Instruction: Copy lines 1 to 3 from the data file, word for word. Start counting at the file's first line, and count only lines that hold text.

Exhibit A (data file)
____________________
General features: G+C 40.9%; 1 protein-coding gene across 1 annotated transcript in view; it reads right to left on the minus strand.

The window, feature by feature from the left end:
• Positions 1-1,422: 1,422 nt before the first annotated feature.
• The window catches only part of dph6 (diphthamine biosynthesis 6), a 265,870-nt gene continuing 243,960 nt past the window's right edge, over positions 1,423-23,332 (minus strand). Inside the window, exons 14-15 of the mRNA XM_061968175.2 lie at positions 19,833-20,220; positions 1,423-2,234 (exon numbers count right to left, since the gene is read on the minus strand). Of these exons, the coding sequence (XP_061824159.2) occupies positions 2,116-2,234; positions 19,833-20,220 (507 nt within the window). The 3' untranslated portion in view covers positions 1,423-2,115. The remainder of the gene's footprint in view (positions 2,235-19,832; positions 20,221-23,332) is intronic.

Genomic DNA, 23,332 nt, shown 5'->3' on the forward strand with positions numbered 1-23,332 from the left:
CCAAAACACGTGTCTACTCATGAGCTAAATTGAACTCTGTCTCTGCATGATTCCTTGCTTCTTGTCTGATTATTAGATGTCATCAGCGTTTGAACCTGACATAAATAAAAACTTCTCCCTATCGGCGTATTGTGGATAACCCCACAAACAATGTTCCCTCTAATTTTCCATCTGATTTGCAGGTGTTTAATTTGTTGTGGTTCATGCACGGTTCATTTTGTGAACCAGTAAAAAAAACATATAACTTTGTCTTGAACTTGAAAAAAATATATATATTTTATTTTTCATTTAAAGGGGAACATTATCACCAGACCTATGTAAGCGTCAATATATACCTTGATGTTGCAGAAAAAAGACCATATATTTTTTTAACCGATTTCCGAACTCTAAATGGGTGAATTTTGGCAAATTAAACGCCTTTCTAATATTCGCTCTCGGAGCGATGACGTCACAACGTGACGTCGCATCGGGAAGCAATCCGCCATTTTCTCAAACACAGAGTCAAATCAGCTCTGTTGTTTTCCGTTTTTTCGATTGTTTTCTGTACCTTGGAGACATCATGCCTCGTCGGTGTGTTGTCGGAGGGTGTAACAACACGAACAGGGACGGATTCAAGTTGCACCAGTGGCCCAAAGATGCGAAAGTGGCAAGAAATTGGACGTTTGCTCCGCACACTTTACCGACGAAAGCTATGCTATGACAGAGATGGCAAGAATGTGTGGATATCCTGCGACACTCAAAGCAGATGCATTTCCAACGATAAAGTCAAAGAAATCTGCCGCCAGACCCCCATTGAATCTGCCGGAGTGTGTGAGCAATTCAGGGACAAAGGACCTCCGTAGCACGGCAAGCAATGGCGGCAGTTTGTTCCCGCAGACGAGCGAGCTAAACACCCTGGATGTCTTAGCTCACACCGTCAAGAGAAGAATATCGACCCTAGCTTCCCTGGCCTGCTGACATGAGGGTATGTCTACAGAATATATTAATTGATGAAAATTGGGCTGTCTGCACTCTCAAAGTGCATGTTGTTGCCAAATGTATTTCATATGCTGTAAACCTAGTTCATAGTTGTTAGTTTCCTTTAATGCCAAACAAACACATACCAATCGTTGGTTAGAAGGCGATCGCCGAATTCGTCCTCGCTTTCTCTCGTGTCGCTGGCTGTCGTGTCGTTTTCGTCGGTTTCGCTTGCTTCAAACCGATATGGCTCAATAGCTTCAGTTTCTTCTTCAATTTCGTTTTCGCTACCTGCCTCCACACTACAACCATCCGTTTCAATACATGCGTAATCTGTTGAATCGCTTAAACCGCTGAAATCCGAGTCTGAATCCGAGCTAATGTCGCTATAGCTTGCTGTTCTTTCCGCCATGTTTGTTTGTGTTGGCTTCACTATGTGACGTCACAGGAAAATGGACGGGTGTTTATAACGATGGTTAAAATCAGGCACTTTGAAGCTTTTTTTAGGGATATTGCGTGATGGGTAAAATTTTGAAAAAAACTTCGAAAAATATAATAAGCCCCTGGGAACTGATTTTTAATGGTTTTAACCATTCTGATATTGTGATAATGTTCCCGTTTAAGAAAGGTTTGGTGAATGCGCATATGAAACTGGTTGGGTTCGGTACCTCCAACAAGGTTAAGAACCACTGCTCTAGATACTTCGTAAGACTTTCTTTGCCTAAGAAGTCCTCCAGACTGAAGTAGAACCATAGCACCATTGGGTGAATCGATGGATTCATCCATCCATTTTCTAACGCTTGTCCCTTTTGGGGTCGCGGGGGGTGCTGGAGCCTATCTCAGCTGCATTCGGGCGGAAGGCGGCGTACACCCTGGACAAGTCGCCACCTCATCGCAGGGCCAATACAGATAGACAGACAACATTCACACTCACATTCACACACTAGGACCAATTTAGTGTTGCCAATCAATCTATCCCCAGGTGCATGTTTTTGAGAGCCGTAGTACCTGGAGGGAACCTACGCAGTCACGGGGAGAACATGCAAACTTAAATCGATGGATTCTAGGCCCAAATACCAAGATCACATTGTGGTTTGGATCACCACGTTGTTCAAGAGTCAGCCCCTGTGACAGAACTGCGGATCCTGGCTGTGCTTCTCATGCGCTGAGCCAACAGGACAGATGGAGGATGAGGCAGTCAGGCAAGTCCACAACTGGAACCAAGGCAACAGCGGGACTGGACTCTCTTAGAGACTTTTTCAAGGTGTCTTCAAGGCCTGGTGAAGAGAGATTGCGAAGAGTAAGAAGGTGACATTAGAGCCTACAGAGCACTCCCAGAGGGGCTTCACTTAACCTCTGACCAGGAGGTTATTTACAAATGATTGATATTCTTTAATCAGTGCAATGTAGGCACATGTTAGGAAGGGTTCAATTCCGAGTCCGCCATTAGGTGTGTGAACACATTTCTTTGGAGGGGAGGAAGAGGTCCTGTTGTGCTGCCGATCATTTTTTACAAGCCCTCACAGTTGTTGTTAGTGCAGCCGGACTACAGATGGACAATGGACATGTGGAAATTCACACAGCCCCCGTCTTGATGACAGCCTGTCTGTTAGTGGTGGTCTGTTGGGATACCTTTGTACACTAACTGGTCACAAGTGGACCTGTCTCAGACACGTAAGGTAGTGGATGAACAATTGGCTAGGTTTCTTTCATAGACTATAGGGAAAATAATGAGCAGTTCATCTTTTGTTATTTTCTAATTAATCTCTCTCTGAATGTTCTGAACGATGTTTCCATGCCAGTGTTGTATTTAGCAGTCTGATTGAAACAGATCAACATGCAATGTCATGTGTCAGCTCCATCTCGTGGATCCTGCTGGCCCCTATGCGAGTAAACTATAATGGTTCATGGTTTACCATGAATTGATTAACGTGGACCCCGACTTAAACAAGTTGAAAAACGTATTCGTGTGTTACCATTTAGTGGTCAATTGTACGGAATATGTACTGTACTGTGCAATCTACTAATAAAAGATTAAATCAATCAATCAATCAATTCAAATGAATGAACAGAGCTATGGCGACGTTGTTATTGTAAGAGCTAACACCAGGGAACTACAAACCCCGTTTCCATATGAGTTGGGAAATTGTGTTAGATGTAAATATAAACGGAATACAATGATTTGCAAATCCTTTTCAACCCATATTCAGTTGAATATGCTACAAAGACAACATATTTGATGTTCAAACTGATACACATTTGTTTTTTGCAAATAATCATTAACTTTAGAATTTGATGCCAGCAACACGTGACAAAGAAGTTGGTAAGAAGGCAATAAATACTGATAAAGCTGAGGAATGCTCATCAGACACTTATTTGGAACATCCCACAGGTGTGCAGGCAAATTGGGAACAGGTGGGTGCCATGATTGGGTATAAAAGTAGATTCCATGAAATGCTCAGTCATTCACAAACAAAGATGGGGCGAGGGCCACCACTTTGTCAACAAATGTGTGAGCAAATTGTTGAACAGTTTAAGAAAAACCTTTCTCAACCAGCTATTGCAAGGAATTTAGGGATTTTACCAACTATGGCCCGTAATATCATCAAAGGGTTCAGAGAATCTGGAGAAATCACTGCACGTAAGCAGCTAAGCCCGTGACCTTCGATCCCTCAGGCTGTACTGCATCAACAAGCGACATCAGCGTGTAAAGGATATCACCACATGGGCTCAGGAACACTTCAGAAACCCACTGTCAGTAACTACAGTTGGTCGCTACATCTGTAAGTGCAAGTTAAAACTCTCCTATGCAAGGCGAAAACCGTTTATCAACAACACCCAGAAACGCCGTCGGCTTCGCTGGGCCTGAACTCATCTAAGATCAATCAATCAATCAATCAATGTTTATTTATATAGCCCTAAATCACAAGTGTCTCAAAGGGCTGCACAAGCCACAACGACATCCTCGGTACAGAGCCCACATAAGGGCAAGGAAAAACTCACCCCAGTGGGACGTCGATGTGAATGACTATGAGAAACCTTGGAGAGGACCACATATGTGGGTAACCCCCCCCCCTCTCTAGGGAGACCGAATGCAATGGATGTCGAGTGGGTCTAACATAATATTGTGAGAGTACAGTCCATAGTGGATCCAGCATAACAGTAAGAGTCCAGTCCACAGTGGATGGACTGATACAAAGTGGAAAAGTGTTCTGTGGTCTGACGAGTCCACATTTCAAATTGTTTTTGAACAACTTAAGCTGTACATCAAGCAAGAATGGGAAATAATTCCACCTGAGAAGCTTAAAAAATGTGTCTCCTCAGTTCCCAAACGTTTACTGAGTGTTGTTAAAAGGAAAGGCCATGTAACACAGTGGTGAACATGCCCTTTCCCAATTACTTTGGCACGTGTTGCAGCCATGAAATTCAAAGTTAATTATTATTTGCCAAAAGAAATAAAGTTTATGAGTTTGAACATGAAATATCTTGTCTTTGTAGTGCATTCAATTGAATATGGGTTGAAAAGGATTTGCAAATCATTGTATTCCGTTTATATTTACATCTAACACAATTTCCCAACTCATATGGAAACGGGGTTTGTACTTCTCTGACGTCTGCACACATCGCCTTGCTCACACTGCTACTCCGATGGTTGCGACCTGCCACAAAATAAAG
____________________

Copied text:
General features: G+C 40.9%; 1 protein-coding gene across 1 annotated transcript in view; it reads right to left on the minus strand.

The window, feature by feature from the left end:
• Positions 1-1,422: 1,422 nt before the first annotated feature.